Barachois brings Acadian-style dance party to Bates
Barachois, a quartet from Prince Edward Island, brings a distinctively warm and lively kind of traditional Francophone folk music to Bates College at 7:30 p.m. Sunday, Nov. 4 in the Olin Arts Center Concert Hall, 75 Russel St. Admission is $12 for adults and $8 for seniors, children and full-time students.
Taking its name (pronounced “bara-SHWA”) from the Acadian term for pools of water cut off from the sea by sand dunes, Barachois plays the folk music of the Acadians, descendants of the French colonists whom the British expelled from Nova Scotia in 1755. (In Maine, the St. John River Valley in Aroostook County is home to a sizable Acadian population.)
With three albums to its credit and a growing international following, Barachois is a band on the rise. It consists of a brother and sister, Albert Arsenault and Hélène Arsenault-Bergeron (children of the renowned fiddler Eddy Arsenault); their cousin, Louise Arsenault; and Chuck Arsenault (not a family relation). To the traditional Acadian instrumentation of twin fiddles and piano or pump organ, the foursome adds guitar, harmonica, brass and myriad percussion.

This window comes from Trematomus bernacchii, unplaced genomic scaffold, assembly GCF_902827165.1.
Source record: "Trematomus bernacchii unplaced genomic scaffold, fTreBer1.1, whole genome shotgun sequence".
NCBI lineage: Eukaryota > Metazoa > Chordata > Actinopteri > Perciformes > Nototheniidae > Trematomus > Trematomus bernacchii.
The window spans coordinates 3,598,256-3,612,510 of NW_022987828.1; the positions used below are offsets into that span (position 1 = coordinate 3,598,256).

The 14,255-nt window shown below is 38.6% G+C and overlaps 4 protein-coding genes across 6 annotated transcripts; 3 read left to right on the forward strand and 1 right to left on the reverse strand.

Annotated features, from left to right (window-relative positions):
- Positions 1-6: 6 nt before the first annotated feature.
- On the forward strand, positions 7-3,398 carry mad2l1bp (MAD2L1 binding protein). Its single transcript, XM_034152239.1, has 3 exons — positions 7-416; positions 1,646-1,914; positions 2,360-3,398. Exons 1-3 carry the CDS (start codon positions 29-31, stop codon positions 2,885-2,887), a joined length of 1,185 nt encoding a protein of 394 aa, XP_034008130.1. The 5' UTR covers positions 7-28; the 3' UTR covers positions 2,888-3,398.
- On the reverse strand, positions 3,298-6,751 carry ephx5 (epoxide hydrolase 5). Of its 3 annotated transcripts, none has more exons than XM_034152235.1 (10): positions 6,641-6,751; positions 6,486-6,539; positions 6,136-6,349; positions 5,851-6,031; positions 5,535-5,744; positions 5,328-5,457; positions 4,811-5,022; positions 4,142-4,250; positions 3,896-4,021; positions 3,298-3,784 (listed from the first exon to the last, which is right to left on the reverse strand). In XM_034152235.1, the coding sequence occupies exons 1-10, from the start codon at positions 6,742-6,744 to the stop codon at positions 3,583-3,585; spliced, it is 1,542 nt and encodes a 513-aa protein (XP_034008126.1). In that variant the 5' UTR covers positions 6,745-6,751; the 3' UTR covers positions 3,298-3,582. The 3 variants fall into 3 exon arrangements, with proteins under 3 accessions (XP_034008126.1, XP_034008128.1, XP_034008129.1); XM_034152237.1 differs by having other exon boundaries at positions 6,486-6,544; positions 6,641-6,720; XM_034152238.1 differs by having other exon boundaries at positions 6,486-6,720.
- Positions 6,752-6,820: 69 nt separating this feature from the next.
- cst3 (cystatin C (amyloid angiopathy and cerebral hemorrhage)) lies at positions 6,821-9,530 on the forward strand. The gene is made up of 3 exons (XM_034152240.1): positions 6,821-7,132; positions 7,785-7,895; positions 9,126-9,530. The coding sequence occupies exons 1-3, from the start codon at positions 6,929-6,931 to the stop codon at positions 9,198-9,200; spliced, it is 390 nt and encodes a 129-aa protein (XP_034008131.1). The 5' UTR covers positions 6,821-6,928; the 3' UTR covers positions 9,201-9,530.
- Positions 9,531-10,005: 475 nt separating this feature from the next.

Barachois brings a contemporary sophistication to songs that in some cases are centuries old. But its performance is as much about dance and humor as music. Veterans of countless family “kitchen parties,” the members of the band are lively wits and accomplished step dancers.
The concert is presented by the Freewill Folk Society.
Tags: arts arts music Barachois Canada Francophone folk music Maine history music performing arts Prince Edward Island visiting musicians visual art
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